Carbon METRIC BUTTLOAD print

I just read Charlie Stross‘s rant on reducing his household’s carbon footprint. Summary: He and his wife can live a life of monastic discomfort, wearing moldy scratchy 10-year-old bamboo fiber jumpsuits and shivering in their flat – or, they can cut out one transatlantic flight per year and achieve the equivalent carbon footprint reduction.

I did a similar analysis back around 2007 or so and had the same result: I’ve got a relatively trim carbon footprint compared to your average first-worlder, except for the air travel that turns it into a bloated planet-eating monster too extreme to fall under the delicate term “footprint.” Like Charlie, I am too practical, too technophilic, and too hopeful to accept that the only hope of saving the planet is to regress to third world living standards (fucking eco-ascetics!). I decided that I would only make changes that made my life better, not worse – e.g., living in a walkable urban center (downtown Portland, now SF). But the air travel was a stumper. I liked traveling, and flying around the world for conferences is a vital component of saving the world through open source. Isn’t it? Isn’t it?

Two things happened that made me re-evaluate my air travel philosophy. One, I started a file systems consulting business and didn’t have a lot of spare cash to spend on fripperies. Two, I hurt my back and sitting became massively uncomfortable (still recovering from that one). So I cut down on the flying around the world to Linux conferences involuntarily.

You know what I discovered? I LOVE not flying around the world for Linux conferences. I love taking only a few flights a year. I love flying mostly in the same time zone (yay, West coast). I love having the energy to travel for fun because I’m not all dragged out by the conference circuit. I love hanging out with my friends who live in the same city instead of missing out on all the parties because I’m in fucking Venezuela instead.

Save the planet. Burn your frequent flyer card.

12 thoughts on “Carbon METRIC BUTTLOAD print”

  1. Carbon burden falls on the end user, though

    It’s the people who choose to use a resource who are ultimately responsible for the externalities, though. If I hire someone to drive me around in a Hummer limo, that’s my carbon footprint, not the driver’s. If Charlie Stross flies from the UK to California to speak at a convention, and draws an audience of 1000, then each of those people is responsible for 1/1000 of the carbon footprint. So I guess the counterpart to “burn your frequent flyer card” would be “see local speakers and performers.”

  2. Re: Carbon burden falls on the end user, though

    That’s not entirely true. The hummer driver still has the option of refusing to take you. If there were no hummer drivers, what would you do instead? My employer might want me to fly to the UK for a meeting, but I could easily respond with, “how about we do a conference call instead?” There’s both demand *and* supply at work here. There are multiple parties involved that might think to themselves, “Hey, this is wrong. I should act differently.”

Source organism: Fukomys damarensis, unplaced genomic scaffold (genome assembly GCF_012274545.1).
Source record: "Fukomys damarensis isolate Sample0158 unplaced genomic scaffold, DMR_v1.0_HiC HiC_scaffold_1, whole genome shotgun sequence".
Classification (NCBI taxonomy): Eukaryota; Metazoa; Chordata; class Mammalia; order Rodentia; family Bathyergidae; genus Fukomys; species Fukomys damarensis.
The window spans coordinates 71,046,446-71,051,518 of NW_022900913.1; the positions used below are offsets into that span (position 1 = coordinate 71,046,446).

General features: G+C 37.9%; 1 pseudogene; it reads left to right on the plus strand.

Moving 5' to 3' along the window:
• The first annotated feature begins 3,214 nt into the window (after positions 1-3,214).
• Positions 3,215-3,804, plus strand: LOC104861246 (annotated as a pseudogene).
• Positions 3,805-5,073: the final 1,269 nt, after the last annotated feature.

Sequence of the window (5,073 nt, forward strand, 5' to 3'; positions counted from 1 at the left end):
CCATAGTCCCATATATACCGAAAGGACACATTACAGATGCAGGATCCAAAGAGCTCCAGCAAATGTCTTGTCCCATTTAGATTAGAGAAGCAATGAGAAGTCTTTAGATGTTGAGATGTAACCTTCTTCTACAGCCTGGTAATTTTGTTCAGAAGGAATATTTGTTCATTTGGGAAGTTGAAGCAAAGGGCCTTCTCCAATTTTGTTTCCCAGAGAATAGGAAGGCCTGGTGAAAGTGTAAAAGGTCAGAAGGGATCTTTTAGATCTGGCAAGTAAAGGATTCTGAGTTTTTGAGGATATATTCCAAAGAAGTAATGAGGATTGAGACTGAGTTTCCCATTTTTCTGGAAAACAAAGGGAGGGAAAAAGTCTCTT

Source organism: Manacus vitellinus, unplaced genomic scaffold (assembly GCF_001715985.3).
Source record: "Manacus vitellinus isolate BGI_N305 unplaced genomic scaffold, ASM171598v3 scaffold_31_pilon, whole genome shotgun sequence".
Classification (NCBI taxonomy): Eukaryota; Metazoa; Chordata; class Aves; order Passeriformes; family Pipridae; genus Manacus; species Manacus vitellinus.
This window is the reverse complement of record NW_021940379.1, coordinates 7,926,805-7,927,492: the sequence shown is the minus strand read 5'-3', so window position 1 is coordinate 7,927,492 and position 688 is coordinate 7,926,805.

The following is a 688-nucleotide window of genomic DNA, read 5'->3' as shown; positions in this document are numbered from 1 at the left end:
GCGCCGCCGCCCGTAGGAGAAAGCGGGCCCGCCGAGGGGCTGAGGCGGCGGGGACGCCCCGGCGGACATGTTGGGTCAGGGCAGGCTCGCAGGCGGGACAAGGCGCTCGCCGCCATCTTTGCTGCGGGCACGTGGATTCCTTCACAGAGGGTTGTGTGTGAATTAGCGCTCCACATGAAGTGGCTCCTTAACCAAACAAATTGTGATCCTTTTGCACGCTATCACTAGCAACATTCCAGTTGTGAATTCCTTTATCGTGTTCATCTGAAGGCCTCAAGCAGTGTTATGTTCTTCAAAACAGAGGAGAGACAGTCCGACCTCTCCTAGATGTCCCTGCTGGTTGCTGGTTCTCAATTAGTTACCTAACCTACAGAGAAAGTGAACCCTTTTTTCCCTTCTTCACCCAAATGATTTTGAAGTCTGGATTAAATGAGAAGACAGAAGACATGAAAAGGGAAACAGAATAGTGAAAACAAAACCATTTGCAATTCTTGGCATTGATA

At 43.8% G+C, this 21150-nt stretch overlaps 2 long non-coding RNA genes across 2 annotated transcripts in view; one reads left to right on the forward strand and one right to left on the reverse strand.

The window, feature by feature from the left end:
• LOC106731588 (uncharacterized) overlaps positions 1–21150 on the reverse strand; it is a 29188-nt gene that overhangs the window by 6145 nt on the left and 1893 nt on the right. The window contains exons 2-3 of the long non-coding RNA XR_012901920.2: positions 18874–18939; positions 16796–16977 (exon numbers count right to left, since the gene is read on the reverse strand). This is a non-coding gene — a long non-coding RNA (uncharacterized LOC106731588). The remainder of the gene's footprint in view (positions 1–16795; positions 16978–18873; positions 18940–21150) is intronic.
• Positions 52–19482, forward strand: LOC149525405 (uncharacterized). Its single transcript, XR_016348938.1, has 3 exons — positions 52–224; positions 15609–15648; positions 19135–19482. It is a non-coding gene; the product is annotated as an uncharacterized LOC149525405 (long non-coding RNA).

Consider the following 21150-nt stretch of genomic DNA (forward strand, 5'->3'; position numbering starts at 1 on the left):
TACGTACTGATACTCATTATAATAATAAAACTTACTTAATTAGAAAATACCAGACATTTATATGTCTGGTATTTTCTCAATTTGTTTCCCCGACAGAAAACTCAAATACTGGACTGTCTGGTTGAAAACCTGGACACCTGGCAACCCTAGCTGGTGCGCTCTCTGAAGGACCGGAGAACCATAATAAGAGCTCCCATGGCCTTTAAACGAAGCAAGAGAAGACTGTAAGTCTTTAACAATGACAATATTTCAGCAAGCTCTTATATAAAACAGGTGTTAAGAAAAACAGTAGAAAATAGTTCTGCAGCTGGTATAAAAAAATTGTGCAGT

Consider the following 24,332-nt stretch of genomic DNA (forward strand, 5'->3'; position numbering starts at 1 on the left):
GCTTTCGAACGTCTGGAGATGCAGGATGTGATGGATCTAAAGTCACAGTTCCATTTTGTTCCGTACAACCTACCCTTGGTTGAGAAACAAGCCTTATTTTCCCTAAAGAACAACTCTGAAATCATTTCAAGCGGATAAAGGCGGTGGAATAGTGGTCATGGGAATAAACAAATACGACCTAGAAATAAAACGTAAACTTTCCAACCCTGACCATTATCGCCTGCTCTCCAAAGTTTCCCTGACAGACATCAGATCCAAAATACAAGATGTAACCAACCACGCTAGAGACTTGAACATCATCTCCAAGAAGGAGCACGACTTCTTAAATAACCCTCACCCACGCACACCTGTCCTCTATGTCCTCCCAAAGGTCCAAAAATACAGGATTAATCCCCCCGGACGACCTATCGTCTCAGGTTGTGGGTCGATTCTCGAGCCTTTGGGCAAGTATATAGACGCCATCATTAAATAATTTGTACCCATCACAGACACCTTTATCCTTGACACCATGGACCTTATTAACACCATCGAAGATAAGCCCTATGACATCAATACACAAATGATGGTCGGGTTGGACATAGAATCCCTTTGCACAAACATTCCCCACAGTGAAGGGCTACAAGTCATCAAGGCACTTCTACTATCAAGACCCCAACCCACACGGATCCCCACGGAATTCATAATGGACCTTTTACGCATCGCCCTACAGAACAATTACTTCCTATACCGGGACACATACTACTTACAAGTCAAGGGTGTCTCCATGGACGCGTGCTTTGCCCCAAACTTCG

Flying, particularly in the US, has become more and more painful thanks to the frugality of airlines, the silly TSA hoops, and the time wasted (on a recent trip to Colorado, I spent 3 hours sitting in a plane on the runway after the flight had been diverted). These days, I eschew the conferences unless it’s something that promises to be *really* good (c’mon Plumber’s Conf, don’t disappoint me). I also don’t bother with the 4-day pleasure travel. If I’m going to go somewhere for pleasure, it needs to be a long enough trip to make up for the carbon footprint and annoyance of air travel.

    Sigh, when are we going to have decent rail transport in the US?

    – dilinger

  3. face-to-face still much better than conf calls & email

    My ‘carbon footprint’ when at home is tiny (and not really suffering for that, I like the 40 minute walk to work). But I’m killing the planet with international travel. And burning the frequent flyer card would be nice. But I still find the high bandwidth f2f communication so much better than the alternative. Of course it doesn’t help that I’m in Sydney, and all my customers are in Europe, US and, if I’m lucky, Asia (only a 10 hour flight then). Aren’t we in the future yet? Where is my teleporter and holographic video conference equipment?

  4. Re: Carbon burden falls on the end user, though

    Hey dilinger!

    Thank you for the Linux Plumbers plug :).

    If you have any suggestions, requests, comments, questions, anything at all that would make it a good/better/great conference, feel free to send us an email at contact@linuxplumbersconf.org – we would love to hear from people.

  5. Get better, Val!

    Hey Val,

    Sorry to hear of your back issues. Wishing you good health, speedy recovery, and so on! Hope that isn’t preventing you from coming to LPC this year?

  6. Re: Get better, Val!

    I’m not currently planning on going to LPC this year – the back is willing, but the travel budget is non-existent. :)

  7. YES. I finally hit my limit with travel and took 18 months off, no planes, no leaving my city. It was wonderful. I intend to stay put as much as possible for the foreseeable future. It’s so much better. Work-travel is insane.

  8. left coast

    If you mostly fly up and down the west coast, you could probably just take the train instead.

  9. Impressive. The asynchronous approach, which I was introduced to by a linux plumbers talk, looked like it had high administrative overhead (and was implemented with really big memory only indexes); whereas this one seems to just work. A tweak to only put big files (far less numerous with a Pareto law) in the dedup index would be nice for some usage patterns, I think.

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